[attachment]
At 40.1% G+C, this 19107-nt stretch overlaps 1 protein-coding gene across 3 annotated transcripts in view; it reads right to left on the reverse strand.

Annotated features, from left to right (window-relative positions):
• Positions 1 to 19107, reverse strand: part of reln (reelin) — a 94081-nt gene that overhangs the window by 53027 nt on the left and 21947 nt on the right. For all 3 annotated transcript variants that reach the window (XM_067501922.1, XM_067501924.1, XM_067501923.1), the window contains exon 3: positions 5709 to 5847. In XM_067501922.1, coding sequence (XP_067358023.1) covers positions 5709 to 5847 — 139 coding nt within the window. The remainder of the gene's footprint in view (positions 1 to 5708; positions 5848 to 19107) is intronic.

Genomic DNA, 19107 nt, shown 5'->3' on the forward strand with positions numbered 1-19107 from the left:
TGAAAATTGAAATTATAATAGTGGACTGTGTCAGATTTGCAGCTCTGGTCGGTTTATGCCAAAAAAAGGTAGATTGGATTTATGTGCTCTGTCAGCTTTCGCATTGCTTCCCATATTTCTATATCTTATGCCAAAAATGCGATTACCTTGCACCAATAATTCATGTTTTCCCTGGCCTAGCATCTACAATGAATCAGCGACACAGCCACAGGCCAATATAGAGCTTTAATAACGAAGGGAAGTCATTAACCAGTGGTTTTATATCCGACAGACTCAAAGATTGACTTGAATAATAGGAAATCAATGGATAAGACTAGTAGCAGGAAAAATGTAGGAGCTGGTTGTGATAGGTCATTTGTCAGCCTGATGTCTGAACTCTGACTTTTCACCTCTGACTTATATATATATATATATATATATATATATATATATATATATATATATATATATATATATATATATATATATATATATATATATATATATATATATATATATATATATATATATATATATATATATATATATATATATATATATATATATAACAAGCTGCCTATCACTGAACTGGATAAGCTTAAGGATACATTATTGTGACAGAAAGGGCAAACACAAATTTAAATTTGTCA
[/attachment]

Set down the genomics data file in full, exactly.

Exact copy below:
At 40.1% G+C, this 19107-nt stretch overlaps 1 protein-coding gene across 3 annotated transcripts in view; it reads right to left on the reverse strand.

Annotated features, from left to right (window-relative positions):
• Positions 1 to 19107, reverse strand: part of reln (reelin) — a 94081-nt gene that overhangs the window by 53027 nt on the left and 21947 nt on the right. For all 3 annotated transcript variants that reach the window (XM_067501922.1, XM_067501924.1, XM_067501923.1), the window contains exon 3: positions 5709 to 5847. In XM_067501922.1, coding sequence (XP_067358023.1) covers positions 5709 to 5847 — 139 coding nt within the window. The remainder of the gene's footprint in view (positions 1 to 5708; positions 5848 to 19107) is intronic.

Genomic DNA, 19107 nt, shown 5'->3' on the forward strand with positions numbered 1-19107 from the left:
TGAAAATTGAAATTATAATAGTGGACTGTGTCAGATTTGCAGCTCTGGTCGGTTTATGCCAAAAAAAGGTAGATTGGATTTATGTGCTCTGTCAGCTTTCGCATTGCTTCCCATATTTCTATATCTTATGCCAAAAATGCGATTACCTTGCACCAATAATTCATGTTTTCCCTGGCCTAGCATCTACAATGAATCAGCGACACAGCCACAGGCCAATATAGAGCTTTAATAACGAAGGGAAGTCATTAACCAGTGGTTTTATATCCGACAGACTCAAAGATTGACTTGAATAATAGGAAATCAATGGATAAGACTAGTAGCAGGAAAAATGTAGGAGCTGGTTGTGATAGGTCATTTGTCAGCCTGATGTCTGAACTCTGACTTTTCACCTCTGACTTATATATATATATATATATATATATATATATATATATATATATATATATATATATATATATATATATATATATATATATATATATATATATATATATATATATATATATATATATATATATATATATATATATATATATATATATATATAACAAGCTGCCTATCACTGAACTGGATAAGCTTAAGGATACATTATTGTGACAGAAAGGGCAAACACAAATTTAAATTTGTCA